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December 08, 1989 - Image 117

Resource type:
Text
Publication:
The Detroit Jewish News, 1989-12-08

Disclaimer: Computer generated plain text may have errors. Read more about this.

TRENDS

Rethinking Circumcision

The debate is heating up as the medical profession
changes its opinion on the necessity for
circumcision.

ARLENE EHRLICH

Special to The Jewish News

S

ometimes the ideas our
parents discarded as
absurd and outworn
our own generation redis-
covers as wisdom. In medi-
cine, for example, any number
of once-popular recommenda-
tions — from natural child-
birth to oat bran — fell into
disfavor, only to enjoy
renewed vogue in recent
years. Now the pendulum of
medical opinion has begun to
swing again as doctors re-
evaluate their attitudes
toward the ancient practice of
circumcision.

For Jews, of course, the
question has never arisen.
Ever since Abraham circum-
cised himself and Isaac, his
descendants have sealed their
covenant with God through
the ceremony of brit milah.
Until very recently, a circum-
cised man was almost in-
variably Jewish or Moslem.
The only exceptions were
members of a few African
tribes, English royalty and
the minority of Gentiles who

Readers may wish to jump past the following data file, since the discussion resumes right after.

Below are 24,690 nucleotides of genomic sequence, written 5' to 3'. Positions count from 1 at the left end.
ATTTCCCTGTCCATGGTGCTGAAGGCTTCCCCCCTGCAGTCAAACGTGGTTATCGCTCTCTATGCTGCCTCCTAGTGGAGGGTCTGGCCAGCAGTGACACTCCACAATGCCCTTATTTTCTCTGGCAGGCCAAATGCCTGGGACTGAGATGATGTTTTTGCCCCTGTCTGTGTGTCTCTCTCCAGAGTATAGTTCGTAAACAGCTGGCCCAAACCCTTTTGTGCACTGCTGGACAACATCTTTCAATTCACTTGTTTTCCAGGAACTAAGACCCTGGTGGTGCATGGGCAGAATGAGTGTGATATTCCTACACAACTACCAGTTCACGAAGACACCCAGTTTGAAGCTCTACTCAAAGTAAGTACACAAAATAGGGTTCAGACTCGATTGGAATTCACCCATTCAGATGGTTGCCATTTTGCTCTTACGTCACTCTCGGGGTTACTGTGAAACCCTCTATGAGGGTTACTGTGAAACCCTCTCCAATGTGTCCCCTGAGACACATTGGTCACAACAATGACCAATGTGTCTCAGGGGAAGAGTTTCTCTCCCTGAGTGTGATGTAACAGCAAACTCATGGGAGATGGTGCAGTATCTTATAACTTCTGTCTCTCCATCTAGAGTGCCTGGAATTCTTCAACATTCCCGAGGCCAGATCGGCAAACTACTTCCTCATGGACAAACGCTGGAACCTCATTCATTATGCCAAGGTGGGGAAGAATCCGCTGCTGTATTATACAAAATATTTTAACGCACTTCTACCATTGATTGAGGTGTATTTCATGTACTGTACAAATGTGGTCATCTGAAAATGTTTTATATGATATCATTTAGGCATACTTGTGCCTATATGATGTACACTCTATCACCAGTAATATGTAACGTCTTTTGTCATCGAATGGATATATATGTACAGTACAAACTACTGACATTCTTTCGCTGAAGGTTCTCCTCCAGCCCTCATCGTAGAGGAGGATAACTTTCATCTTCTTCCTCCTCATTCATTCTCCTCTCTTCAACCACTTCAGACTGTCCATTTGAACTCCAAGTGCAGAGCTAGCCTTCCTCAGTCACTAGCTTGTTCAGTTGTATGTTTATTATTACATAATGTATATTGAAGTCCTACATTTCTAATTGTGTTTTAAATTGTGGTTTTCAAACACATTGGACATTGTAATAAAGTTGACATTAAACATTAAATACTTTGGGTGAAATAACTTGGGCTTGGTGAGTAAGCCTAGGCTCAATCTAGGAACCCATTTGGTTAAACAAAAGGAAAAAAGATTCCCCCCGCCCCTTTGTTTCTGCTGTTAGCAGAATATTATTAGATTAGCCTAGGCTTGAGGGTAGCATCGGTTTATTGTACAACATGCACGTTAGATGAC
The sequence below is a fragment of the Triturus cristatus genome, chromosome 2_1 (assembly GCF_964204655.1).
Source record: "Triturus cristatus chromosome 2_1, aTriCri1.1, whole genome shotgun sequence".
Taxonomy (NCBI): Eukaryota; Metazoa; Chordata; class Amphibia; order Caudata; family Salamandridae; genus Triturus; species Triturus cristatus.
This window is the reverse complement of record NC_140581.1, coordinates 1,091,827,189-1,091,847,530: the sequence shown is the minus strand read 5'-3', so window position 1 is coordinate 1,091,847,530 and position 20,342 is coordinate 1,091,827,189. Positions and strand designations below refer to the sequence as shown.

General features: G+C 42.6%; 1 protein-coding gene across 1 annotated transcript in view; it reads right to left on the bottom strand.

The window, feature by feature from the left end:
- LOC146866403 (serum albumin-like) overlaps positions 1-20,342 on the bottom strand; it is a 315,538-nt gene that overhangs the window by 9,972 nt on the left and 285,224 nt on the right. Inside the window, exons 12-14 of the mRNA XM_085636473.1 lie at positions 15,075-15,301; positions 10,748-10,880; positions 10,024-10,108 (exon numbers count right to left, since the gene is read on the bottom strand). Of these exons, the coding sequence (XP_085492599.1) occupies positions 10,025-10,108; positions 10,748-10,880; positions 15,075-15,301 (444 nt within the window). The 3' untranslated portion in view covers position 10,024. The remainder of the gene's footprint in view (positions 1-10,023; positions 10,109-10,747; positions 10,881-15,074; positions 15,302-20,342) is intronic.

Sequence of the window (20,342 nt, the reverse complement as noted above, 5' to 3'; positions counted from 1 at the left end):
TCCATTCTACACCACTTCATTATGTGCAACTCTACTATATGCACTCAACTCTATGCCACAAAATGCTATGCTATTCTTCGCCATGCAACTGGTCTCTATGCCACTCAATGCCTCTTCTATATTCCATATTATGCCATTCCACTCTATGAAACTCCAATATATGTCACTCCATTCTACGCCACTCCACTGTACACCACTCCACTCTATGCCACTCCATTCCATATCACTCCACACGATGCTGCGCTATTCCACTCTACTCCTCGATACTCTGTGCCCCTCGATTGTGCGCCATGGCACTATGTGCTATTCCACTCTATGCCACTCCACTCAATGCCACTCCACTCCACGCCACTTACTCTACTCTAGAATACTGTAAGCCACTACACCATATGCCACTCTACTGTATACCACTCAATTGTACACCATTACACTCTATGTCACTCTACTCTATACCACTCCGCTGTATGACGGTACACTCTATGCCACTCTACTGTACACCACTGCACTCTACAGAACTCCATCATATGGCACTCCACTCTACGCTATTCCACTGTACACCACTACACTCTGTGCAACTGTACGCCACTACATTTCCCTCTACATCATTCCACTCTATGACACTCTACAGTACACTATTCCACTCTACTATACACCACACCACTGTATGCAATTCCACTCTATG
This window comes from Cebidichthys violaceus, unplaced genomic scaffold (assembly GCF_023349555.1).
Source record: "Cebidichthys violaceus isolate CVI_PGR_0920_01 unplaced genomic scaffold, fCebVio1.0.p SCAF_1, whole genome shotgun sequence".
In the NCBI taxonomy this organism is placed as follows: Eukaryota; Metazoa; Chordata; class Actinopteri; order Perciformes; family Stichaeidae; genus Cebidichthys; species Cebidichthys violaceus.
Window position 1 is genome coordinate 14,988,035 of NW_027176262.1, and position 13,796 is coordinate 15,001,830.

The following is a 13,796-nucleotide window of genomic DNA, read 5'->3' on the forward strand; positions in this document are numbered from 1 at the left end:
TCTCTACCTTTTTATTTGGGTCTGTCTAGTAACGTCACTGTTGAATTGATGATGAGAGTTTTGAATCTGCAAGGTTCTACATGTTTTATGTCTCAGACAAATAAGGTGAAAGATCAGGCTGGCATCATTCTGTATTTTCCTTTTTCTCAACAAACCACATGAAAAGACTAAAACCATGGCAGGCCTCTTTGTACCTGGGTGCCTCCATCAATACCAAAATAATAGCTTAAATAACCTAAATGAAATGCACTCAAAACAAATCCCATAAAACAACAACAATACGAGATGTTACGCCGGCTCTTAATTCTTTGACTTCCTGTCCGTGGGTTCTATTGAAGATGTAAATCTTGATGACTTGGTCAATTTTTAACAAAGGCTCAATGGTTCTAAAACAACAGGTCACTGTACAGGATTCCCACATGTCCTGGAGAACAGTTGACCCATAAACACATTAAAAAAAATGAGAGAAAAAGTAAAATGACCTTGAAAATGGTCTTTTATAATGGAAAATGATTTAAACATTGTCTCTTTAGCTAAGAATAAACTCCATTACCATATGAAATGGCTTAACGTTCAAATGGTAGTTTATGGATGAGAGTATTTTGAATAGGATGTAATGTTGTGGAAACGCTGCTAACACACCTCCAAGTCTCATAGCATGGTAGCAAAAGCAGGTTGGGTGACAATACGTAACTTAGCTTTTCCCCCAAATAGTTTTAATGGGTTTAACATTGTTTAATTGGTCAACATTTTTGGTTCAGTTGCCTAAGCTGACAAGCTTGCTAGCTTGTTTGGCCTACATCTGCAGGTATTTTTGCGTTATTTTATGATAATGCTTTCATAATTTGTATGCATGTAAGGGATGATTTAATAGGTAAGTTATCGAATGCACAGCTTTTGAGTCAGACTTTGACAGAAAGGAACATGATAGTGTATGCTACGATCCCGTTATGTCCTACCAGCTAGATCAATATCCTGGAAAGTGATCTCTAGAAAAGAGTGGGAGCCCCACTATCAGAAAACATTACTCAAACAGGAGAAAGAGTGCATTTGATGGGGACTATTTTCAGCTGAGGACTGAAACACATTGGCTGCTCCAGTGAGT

had undergone the operation
as a medical necessity.
All that changed, however,
around the turn of the cen-
tury, when American physi-
cians began to urge universal
circumcision, • albeit for rea-

sons that would have ap-
palled Abraham. Victorian
doctors believed erroneously
that circumcision would
desensitize the penis and
dampen men's enthusiasm for
sex.
By the 1970s, up to 80
percent of all American
male infants underwent the
80 percent of all American
male infants underwent the
operation, usually at the urg-
ing of their pediatricians. Thn
years ago in this country, no
one could tell the Jews from
the Gentiles in any locker
room:
That high tide began to ebb
in 1971, when the American
Academy of Pediatrics and

the American College of Ob-
stetricians and Gynecologists
jointly advised parents not to
circumcise their sons in the
absence of a compelling re-
ligious or medical reason.
And as medical enthusiasm
waned, so did the rate of cir-
cumcision. By the late 1980s,
fewer than half of all parents
chose to circumcise their
infants.
For one thing, doctors final-
ly woke up to the fact that
newborns do feel pain. As any
Jewish parent can testify, cir-
cumcision hurts. In dry medi-
cal fashion, the American
Academy of Pediatrics noted,
"Infants undergoing circum-
cision without anesthesia

demonstrate physiologic
responses suggesting that
they are experiencing pain.
Behavioral changes include a
cry pattern indicating dis-
tress during the circumcision
procedure and changes in ac-
tivity (irritability, varying
sleep patterns) and in infant'
maternal interaction for the
first few hours after: ,-
Most babies, of course, suf-
fer nothing more than a few
hours of transient pain but
even so, Gentile parents
hesitated to subject their in-
fants to medically unneces-
sary distress. Besides, local
anesthesia, while available in
the form of dorsal penile
nerve block, carries its own

THE DETROIT JEWISH NEWS

117

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